Welcome to the Collegiate Recovery Community

CRC Logo

Mission Statement

GW is proud to host a Collegiate Recovery Community (CRC) to support students in recovery from substance use disorders, eating disorders, and/or other process addictions.  We support all pathways to recovery and define recovery as a lifelong commitment to pursuing optimal health and well-being. Our hope is that the CRC will provide a supportive community to help you navigate recovery, thrive in your environment, and strive to be the best versions of yourselves, while pursuing your academic, professional, and personal goals.


To create a collegiate environment where students who are in recovery from a substance use/addiction disorder, mental illness, or dual diagnosis can achieve their goals and live to their full potential.

What are the benefits of being a CRC member? 

You will: 

  • Be part of a strong, healthy, connected, and supportive peer community
  • Have 7-day/week access to the CRC Serenity Shack
  • Have the opportunity to attend member special events, outings, etc.
  • Have leadership and professional development opportunities

The CRC Serenity Shack

The CRC has designated a space on campus called the "Serenity Shack." It is a place for students to gather, relax, support each other, and study. In addition to informal uses, the CRC members use the space for organized weekly meetings and events. The Association of Recovery in Higher Education notes: "dedicated space communicates pride and belief in the value of the recovering identity. It additionally promotes taking ownership and responsibility for the space, the identity and the legacy of being in recovery in college." 

How do I become a member of the CRC?

Membership in the CRC is open to all GW students who are actively pursuing recovery. We ask that students:

  • Fill out an application
  • Participate in a recovery program of their choice
  • Sign a commitment agreement
  • Have individual check-ins with CRC staff members
  • Attend weekly CRC check-ins

Why Collegiate Recovery Programs Work

Collegiate recovery programs are not entirely new. The idea of providing specialized support for college students in recovery actually became a reality in the 1970s at Brown University. Rutger's University and Texas Tech University followed suit in the 1980s and the Augsburg University StepUp program began in the late 1990s (White & Finch, 2007).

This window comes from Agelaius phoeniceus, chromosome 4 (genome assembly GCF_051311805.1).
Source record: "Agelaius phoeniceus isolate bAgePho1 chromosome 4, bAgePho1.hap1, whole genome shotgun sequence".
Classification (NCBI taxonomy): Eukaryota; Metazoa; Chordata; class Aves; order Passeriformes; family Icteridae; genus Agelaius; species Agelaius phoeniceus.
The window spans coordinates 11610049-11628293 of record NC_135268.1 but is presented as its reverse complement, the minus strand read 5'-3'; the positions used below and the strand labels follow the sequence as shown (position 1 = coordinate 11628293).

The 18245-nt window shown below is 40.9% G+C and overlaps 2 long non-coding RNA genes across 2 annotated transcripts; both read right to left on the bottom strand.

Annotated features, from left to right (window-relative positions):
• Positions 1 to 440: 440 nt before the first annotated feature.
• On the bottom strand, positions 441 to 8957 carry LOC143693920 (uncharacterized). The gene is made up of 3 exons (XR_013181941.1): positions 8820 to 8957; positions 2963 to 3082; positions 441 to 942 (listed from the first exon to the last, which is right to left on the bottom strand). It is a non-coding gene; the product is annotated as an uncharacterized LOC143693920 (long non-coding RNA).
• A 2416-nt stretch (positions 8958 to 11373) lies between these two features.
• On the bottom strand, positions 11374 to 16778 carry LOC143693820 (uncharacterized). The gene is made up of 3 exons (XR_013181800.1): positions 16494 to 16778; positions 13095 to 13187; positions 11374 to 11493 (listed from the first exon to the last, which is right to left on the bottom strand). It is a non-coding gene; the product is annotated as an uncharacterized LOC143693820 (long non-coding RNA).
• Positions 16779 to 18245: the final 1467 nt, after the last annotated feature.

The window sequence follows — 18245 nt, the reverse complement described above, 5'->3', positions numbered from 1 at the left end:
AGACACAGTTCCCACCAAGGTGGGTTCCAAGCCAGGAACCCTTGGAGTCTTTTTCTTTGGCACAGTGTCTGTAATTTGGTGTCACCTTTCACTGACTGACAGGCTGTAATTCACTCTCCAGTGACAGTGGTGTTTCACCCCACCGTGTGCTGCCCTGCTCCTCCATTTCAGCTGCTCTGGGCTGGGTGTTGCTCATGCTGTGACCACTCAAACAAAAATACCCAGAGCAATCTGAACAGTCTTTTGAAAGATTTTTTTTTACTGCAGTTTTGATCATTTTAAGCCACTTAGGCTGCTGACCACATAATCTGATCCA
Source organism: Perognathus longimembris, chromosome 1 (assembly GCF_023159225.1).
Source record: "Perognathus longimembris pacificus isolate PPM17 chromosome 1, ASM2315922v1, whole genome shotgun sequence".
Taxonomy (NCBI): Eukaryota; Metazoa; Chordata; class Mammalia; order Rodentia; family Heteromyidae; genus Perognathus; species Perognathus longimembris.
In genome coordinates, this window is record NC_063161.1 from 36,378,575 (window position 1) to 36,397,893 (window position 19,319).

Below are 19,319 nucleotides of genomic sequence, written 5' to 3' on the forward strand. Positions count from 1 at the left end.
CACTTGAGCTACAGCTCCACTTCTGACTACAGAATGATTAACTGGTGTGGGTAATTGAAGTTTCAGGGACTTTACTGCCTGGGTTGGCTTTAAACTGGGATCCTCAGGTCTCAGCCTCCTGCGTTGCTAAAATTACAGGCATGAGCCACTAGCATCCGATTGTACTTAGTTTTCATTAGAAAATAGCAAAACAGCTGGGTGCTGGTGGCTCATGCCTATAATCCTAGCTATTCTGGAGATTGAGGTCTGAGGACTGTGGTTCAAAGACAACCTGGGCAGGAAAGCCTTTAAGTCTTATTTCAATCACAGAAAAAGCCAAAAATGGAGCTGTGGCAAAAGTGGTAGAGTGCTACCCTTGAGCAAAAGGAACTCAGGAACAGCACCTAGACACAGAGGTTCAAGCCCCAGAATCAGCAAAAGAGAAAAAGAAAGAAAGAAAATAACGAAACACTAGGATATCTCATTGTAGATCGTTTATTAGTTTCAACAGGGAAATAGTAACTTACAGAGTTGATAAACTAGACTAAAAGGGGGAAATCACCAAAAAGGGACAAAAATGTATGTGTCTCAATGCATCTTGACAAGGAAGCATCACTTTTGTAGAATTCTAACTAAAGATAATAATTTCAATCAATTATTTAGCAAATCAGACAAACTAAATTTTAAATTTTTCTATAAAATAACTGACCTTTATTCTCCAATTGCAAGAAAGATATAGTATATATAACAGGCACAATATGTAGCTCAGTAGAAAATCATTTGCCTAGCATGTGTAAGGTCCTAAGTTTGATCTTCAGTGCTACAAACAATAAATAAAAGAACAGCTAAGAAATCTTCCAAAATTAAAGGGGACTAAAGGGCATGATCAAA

What makes a program a Collegiate Recovery Program (CRP)? These programs are more than just "dry" or "sober" communities. Colleges and universities designate first and second-year student residence halls as "alcohol-free" but unfortunately, this designation and the reality can be quite different things. A CRP is much more than simply an "alcohol-free" space. A CRP is a program which offers specialized and strategic support to help students achieve growth and success in their recovery and academic journey. At GW's Collegiate Recovery Community, we also recognize that addiction and mental health are often experienced in tandem, and our innovative program addresses both addiction recovery as well as ongoing mental health support for students to be able to have a holistic recovery support experience. 

On another level, CRPs are counter-cultures to the "party-scene" in the college environment. Research for several decades has illuminated the entrenched culture of binge drinking and drug use on college campuses (Wechsler & Weithrich, 2002). CRPs offer an alternative, safe, and supportive environment and culture for students attending college while maintaining their recovery. 

Research is bringing to light the effectiveness of CRPs for students in recovery. A strong community of recovering peers provides an important buffer to the risky environment of college drinking. This community also provides an important social network that helps to meet the belonging needs of these students (Harris, Baker, Kimball, & Shumway, 2007). The community also helps to provide multiple opportunities for sober and safe recreation to help students get the entire "college experience" but without the negatives and regrets. 

Contact Us
If you would like to learn more, feel free to contact us at [email protected].